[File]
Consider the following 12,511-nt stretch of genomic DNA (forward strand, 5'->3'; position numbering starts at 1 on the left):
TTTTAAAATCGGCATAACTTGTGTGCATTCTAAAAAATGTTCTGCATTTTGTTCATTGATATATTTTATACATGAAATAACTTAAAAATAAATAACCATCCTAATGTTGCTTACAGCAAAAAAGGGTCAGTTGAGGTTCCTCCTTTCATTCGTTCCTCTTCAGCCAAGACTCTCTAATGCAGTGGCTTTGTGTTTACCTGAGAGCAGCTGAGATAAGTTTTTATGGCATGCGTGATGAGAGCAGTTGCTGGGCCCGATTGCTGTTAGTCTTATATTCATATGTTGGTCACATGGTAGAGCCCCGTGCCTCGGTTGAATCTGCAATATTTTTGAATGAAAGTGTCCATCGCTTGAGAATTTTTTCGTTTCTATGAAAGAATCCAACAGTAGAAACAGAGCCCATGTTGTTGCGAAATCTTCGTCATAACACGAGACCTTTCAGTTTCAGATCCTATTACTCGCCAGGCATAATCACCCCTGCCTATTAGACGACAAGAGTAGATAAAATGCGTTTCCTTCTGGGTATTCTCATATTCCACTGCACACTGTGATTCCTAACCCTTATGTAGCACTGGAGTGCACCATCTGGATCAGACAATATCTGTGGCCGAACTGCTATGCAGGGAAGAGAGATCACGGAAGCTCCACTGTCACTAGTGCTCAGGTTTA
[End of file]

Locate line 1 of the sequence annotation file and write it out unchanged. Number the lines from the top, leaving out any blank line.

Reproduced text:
Consider the following 12,511-nt stretch of genomic DNA (forward strand, 5'->3'; position numbering starts at 1 on the left):